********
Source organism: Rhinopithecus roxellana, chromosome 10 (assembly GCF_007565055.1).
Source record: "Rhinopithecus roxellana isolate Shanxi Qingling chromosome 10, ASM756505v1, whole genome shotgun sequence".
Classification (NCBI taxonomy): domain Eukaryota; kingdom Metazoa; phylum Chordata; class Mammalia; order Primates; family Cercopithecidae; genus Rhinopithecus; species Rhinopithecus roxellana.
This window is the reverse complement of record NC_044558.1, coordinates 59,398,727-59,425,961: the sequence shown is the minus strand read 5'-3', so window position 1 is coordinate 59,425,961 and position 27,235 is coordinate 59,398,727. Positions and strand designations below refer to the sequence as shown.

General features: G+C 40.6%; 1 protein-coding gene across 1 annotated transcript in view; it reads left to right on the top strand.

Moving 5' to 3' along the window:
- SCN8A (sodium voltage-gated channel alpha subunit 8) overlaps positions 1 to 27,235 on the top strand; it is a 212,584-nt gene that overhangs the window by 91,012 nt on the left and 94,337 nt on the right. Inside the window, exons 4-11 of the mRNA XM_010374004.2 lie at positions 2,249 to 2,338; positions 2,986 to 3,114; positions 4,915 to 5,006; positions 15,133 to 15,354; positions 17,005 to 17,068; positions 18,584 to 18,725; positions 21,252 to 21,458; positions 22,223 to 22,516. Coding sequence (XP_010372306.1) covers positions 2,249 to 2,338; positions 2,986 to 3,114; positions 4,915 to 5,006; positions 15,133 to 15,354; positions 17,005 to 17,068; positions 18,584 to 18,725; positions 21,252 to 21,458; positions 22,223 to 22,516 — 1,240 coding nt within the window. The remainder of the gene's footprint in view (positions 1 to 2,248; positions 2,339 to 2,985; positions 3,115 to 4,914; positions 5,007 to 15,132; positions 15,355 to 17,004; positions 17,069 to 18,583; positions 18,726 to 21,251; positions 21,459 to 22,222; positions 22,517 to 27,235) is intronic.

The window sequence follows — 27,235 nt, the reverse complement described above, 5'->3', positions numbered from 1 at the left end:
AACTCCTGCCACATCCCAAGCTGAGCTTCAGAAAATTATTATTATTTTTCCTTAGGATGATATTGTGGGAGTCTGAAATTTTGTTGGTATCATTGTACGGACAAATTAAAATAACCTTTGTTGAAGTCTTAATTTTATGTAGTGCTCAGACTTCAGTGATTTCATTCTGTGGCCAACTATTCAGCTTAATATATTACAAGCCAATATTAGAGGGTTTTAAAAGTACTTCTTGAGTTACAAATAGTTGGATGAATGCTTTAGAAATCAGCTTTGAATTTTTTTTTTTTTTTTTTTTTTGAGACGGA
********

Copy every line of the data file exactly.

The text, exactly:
Source organism: Rhinopithecus roxellana, chromosome 10 (assembly GCF_007565055.1).
Source record: "Rhinopithecus roxellana isolate Shanxi Qingling chromosome 10, ASM756505v1, whole genome shotgun sequence".
Classification (NCBI taxonomy): domain Eukaryota; kingdom Metazoa; phylum Chordata; class Mammalia; order Primates; family Cercopithecidae; genus Rhinopithecus; species Rhinopithecus roxellana.
This window is the reverse complement of record NC_044558.1, coordinates 59,398,727-59,425,961: the sequence shown is the minus strand read 5'-3', so window position 1 is coordinate 59,425,961 and position 27,235 is coordinate 59,398,727. Positions and strand designations below refer to the sequence as shown.

General features: G+C 40.6%; 1 protein-coding gene across 1 annotated transcript in view; it reads left to right on the top strand.

Moving 5' to 3' along the window:
- SCN8A (sodium voltage-gated channel alpha subunit 8) overlaps positions 1 to 27,235 on the top strand; it is a 212,584-nt gene that overhangs the window by 91,012 nt on the left and 94,337 nt on the right. Inside the window, exons 4-11 of the mRNA XM_010374004.2 lie at positions 2,249 to 2,338; positions 2,986 to 3,114; positions 4,915 to 5,006; positions 15,133 to 15,354; positions 17,005 to 17,068; positions 18,584 to 18,725; positions 21,252 to 21,458; positions 22,223 to 22,516. Coding sequence (XP_010372306.1) covers positions 2,249 to 2,338; positions 2,986 to 3,114; positions 4,915 to 5,006; positions 15,133 to 15,354; positions 17,005 to 17,068; positions 18,584 to 18,725; positions 21,252 to 21,458; positions 22,223 to 22,516 — 1,240 coding nt within the window. The remainder of the gene's footprint in view (positions 1 to 2,248; positions 2,339 to 2,985; positions 3,115 to 4,914; positions 5,007 to 15,132; positions 15,355 to 17,004; positions 17,069 to 18,583; positions 18,726 to 21,251; positions 21,459 to 22,222; positions 22,517 to 27,235) is intronic.

The window sequence follows — 27,235 nt, the reverse complement described above, 5'->3', positions numbered from 1 at the left end:
AACTCCTGCCACATCCCAAGCTGAGCTTCAGAAAATTATTATTATTTTTCCTTAGGATGATATTGTGGGAGTCTGAAATTTTGTTGGTATCATTGTACGGACAAATTAAAATAACCTTTGTTGAAGTCTTAATTTTATGTAGTGCTCAGACTTCAGTGATTTCATTCTGTGGCCAACTATTCAGCTTAATATATTACAAGCCAATATTAGAGGGTTTTAAAAGTACTTCTTGAGTTACAAATAGTTGGATGAATGCTTTAGAAATCAGCTTTGAATTTTTTTTTTTTTTTTTTTTTTGAGACGGA